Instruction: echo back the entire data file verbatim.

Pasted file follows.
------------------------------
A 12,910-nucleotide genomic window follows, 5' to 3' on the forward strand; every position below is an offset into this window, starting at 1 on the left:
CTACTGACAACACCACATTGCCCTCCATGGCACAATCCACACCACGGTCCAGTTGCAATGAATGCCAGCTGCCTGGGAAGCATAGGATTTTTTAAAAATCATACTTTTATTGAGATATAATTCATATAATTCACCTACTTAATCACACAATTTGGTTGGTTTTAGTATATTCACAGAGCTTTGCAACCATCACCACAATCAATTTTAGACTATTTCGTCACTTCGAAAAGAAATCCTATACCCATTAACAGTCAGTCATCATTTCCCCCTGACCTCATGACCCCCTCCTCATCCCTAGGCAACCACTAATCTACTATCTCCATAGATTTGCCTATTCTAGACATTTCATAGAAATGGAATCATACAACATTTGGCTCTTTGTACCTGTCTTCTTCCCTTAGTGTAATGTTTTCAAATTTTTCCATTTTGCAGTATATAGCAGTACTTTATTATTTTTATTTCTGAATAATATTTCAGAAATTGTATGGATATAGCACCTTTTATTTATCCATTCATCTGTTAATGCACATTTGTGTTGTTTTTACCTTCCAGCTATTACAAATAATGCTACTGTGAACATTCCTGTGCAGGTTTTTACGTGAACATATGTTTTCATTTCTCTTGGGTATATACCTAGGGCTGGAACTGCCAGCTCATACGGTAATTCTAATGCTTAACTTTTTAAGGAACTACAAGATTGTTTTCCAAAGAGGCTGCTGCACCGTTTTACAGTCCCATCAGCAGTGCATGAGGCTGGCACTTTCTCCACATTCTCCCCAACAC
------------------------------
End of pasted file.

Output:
A 12,910-nucleotide genomic window follows, 5' to 3' on the forward strand; every position below is an offset into this window, starting at 1 on the left:
CTACTGACAACACCACATTGCCCTCCATGGCACAATCCACACCACGGTCCAGTTGCAATGAATGCCAGCTGCCTGGGAAGCATAGGATTTTTTAAAAATCATACTTTTATTGAGATATAATTCATATAATTCACCTACTTAATCACACAATTTGGTTGGTTTTAGTATATTCACAGAGCTTTGCAACCATCACCACAATCAATTTTAGACTATTTCGTCACTTCGAAAAGAAATCCTATACCCATTAACAGTCAGTCATCATTTCCCCCTGACCTCATGACCCCCTCCTCATCCCTAGGCAACCACTAATCTACTATCTCCATAGATTTGCCTATTCTAGACATTTCATAGAAATGGAATCATACAACATTTGGCTCTTTGTACCTGTCTTCTTCCCTTAGTGTAATGTTTTCAAATTTTTCCATTTTGCAGTATATAGCAGTACTTTATTATTTTTATTTCTGAATAATATTTCAGAAATTGTATGGATATAGCACCTTTTATTTATCCATTCATCTGTTAATGCACATTTGTGTTGTTTTTACCTTCCAGCTATTACAAATAATGCTACTGTGAACATTCCTGTGCAGGTTTTTACGTGAACATATGTTTTCATTTCTCTTGGGTATATACCTAGGGCTGGAACTGCCAGCTCATACGGTAATTCTAATGCTTAACTTTTTAAGGAACTACAAGATTGTTTTCCAAAGAGGCTGCTGCACCGTTTTACAGTCCCATCAGCAGTGCATGAGGCTGGCACTTTCTCCACATTCTCCCCAACAC